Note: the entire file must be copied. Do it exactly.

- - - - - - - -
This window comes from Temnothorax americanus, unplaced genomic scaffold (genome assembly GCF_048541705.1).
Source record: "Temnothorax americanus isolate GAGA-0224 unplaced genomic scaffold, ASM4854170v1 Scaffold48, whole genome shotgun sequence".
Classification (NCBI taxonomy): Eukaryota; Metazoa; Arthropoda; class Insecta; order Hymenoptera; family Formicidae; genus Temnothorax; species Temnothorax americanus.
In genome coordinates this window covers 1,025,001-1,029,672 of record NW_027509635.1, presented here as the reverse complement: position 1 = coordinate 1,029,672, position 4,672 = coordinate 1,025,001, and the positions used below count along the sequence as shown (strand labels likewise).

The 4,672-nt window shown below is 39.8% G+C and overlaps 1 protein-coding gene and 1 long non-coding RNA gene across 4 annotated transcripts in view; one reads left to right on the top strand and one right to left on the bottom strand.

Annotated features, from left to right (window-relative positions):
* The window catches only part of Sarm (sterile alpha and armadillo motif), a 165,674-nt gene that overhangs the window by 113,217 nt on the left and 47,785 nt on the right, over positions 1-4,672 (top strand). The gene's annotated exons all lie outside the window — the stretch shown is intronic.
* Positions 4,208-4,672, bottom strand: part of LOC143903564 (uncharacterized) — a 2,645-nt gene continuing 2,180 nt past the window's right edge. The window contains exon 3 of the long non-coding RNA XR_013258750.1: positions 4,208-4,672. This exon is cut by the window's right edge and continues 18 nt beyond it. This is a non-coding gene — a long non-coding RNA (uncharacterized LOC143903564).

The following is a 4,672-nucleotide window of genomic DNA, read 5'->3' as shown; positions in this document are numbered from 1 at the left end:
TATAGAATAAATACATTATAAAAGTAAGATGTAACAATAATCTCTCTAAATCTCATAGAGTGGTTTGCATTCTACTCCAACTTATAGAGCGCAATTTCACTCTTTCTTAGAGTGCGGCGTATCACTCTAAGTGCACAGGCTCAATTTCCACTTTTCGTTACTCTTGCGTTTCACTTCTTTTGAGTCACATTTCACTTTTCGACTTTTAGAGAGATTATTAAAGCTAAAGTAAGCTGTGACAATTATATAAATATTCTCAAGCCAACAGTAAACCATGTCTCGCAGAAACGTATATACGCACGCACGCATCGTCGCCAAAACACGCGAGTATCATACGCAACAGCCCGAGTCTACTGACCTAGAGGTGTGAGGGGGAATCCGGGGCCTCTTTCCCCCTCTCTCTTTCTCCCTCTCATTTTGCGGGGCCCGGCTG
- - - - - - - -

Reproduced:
This window comes from Temnothorax americanus, unplaced genomic scaffold (genome assembly GCF_048541705.1).
Source record: "Temnothorax americanus isolate GAGA-0224 unplaced genomic scaffold, ASM4854170v1 Scaffold48, whole genome shotgun sequence".
Classification (NCBI taxonomy): Eukaryota; Metazoa; Arthropoda; class Insecta; order Hymenoptera; family Formicidae; genus Temnothorax; species Temnothorax americanus.
In genome coordinates this window covers 1,025,001-1,029,672 of record NW_027509635.1, presented here as the reverse complement: position 1 = coordinate 1,029,672, position 4,672 = coordinate 1,025,001, and the positions used below count along the sequence as shown (strand labels likewise).

The 4,672-nt window shown below is 39.8% G+C and overlaps 1 protein-coding gene and 1 long non-coding RNA gene across 4 annotated transcripts in view; one reads left to right on the top strand and one right to left on the bottom strand.

Annotated features, from left to right (window-relative positions):
* The window catches only part of Sarm (sterile alpha and armadillo motif), a 165,674-nt gene that overhangs the window by 113,217 nt on the left and 47,785 nt on the right, over positions 1-4,672 (top strand). The gene's annotated exons all lie outside the window — the stretch shown is intronic.
* Positions 4,208-4,672, bottom strand: part of LOC143903564 (uncharacterized) — a 2,645-nt gene continuing 2,180 nt past the window's right edge. The window contains exon 3 of the long non-coding RNA XR_013258750.1: positions 4,208-4,672. This exon is cut by the window's right edge and continues 18 nt beyond it. This is a non-coding gene — a long non-coding RNA (uncharacterized LOC143903564).

The following is a 4,672-nucleotide window of genomic DNA, read 5'->3' as shown; positions in this document are numbered from 1 at the left end:
TATAGAATAAATACATTATAAAAGTAAGATGTAACAATAATCTCTCTAAATCTCATAGAGTGGTTTGCATTCTACTCCAACTTATAGAGCGCAATTTCACTCTTTCTTAGAGTGCGGCGTATCACTCTAAGTGCACAGGCTCAATTTCCACTTTTCGTTACTCTTGCGTTTCACTTCTTTTGAGTCACATTTCACTTTTCGACTTTTAGAGAGATTATTAAAGCTAAAGTAAGCTGTGACAATTATATAAATATTCTCAAGCCAACAGTAAACCATGTCTCGCAGAAACGTATATACGCACGCACGCATCGTCGCCAAAACACGCGAGTATCATACGCAACAGCCCGAGTCTACTGACCTAGAGGTGTGAGGGGGAATCCGGGGCCTCTTTCCCCCTCTCTCTTTCTCCCTCTCATTTTGCGGGGCCCGGCTG